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Frequently Asked Questions about Santa Claus

How long has NORAD been tracking Santa?

NORAD’s predecessor, the Continental Defense Command (CONAD), began tracking Santa in 1955. NORAD replaced CONAD in 1958 and took over the mission of tracking Santa’s flight around the world every Christmas Eve!

Why does NORAD track Santa?

Twenty four hours a day, 365 days a year, NORAD tracks airplanes, missiles, space launches and anything else that flies in or around the North American continent. While the tradition of tracking Santa began purely by accident, NORAD continues to track Santa. We’re the only organization that has the technology, the qualifications, and the people to do it. And we love it! NORAD is honored to be Santa’s official tracker on Christmas Eve!

When will Santa arrive at my house?

NORAD tracks Santa, but only Santa knows his route. So we cannot predict where and when he will arrive at your house. But we do know from history that it appears he arrives only when children are asleep! In most countries, it seems Santa arrives between 9:00 p.m. and midnight on Christmas Eve. If children are still awake when Santa arrives, he moves on to other houses. He returns later…but only when the children are asleep!

What route does Santa travel?

Santa usually starts at the International Date Line in the Pacific Ocean and travels west. So, historically, Santa visits the South Pacific first, then New Zealand and Australia. After that, he shoots up to Japan, over to Asia, across to Africa, then onto Western Europe, Canada, the United States, Mexico and Central and South America. But keep in mind, Santa’s route can be affected by weather, so it’s really unpredictable. NORAD coordinates with Santa’s Elf launch staff to confirm his launch time, but from that point on, Santa calls the shots. We just track him!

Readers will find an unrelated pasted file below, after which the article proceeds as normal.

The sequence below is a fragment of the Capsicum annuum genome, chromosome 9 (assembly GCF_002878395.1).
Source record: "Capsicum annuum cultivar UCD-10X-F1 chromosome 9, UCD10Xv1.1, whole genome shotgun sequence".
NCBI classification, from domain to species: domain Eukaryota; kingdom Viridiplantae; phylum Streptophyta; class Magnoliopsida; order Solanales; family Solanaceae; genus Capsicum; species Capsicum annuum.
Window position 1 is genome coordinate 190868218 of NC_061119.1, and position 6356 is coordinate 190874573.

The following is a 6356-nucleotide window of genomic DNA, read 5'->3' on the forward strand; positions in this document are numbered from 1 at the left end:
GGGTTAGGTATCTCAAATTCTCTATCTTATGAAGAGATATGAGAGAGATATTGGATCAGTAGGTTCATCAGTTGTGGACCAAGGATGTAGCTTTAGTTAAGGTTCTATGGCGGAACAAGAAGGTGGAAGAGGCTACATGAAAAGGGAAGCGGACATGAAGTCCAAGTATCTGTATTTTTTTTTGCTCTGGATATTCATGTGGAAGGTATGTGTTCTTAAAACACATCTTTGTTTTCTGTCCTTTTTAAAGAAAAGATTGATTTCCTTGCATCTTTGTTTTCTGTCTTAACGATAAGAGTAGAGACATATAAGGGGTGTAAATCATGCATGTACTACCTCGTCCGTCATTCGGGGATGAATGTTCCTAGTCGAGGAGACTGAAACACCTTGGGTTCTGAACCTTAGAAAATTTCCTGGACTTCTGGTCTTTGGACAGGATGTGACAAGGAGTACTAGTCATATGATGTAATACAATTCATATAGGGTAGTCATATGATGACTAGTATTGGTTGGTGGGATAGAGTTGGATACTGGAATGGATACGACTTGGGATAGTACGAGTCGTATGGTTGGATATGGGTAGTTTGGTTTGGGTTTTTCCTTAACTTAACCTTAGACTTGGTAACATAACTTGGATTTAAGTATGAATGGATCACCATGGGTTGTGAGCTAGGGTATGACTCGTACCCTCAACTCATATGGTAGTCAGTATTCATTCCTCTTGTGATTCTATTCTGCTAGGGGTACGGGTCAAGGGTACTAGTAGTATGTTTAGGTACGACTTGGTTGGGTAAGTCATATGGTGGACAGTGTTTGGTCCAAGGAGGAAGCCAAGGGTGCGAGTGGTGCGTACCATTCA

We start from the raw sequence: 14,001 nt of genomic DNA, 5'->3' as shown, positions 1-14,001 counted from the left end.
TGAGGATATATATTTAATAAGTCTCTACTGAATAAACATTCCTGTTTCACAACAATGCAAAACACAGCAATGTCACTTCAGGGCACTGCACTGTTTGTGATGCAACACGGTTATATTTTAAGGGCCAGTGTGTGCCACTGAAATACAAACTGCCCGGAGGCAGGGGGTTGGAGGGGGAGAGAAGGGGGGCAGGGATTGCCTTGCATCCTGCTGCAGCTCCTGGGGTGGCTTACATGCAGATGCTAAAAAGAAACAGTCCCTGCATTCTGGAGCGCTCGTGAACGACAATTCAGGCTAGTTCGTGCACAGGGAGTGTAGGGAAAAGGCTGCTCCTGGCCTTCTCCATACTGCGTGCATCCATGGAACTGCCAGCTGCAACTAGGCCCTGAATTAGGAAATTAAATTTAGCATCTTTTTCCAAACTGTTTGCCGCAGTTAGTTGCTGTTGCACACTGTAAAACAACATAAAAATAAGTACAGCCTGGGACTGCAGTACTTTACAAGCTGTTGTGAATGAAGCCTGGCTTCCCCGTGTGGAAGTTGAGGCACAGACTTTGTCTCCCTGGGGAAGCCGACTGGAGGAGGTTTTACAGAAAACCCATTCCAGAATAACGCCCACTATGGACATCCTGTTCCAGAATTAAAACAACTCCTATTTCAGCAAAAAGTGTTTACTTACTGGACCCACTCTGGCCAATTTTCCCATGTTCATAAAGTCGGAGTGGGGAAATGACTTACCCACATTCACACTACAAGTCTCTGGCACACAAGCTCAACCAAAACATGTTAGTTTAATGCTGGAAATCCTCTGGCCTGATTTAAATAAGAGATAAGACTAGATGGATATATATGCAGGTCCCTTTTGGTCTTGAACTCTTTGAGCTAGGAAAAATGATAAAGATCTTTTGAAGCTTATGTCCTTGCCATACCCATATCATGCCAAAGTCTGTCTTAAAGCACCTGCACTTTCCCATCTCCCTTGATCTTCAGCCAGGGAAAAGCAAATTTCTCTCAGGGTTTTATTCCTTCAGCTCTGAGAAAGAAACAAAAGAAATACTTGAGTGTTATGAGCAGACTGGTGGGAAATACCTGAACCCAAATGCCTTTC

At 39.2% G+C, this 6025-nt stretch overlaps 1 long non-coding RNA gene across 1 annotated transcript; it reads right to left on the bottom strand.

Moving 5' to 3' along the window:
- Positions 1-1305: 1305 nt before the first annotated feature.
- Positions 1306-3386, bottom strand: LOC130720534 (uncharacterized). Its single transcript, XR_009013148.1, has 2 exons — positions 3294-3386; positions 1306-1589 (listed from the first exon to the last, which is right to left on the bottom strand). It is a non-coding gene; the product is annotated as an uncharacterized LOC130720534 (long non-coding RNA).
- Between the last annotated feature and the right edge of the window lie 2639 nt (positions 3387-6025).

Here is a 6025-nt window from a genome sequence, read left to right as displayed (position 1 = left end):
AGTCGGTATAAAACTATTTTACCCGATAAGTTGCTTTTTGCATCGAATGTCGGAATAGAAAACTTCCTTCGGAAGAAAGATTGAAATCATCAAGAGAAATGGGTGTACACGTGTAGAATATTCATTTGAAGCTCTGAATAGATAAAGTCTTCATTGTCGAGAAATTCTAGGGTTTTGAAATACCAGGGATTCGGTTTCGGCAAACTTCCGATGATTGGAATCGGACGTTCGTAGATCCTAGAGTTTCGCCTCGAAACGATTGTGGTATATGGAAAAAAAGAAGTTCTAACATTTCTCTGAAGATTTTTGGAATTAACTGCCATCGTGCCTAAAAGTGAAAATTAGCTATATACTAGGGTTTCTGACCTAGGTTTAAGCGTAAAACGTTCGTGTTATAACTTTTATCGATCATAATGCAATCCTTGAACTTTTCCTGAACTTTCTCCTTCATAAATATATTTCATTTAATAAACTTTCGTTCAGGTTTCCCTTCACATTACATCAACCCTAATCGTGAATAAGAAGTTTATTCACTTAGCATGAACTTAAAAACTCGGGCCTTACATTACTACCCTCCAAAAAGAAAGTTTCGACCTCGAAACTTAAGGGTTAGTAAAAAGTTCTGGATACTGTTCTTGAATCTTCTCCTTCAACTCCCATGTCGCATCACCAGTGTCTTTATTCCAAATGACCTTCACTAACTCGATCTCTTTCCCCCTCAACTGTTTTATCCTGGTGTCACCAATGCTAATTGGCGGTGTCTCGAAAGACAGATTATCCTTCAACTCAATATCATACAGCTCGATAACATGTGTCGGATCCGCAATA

Does Santa visit everyone (i.e. Afghanistan, Israel, non-Christian countries)?

Indeed! Santa visits all homes where children who believe in him live.

How can Santa travel the world within 24 hours?

NORAD intelligence reports indicate that Santa does not experience time the way we do. His Christmas Eve trip seems to take 24 hours to us, but to Santa it might last days, weeks or even months. Santa would not want to rush the important job of delivering presents to children and spreading Christmas to everyone, so the only logical conclusion is that Santa somehow functions within his own time-space continuum.

Is there a Santa Claus?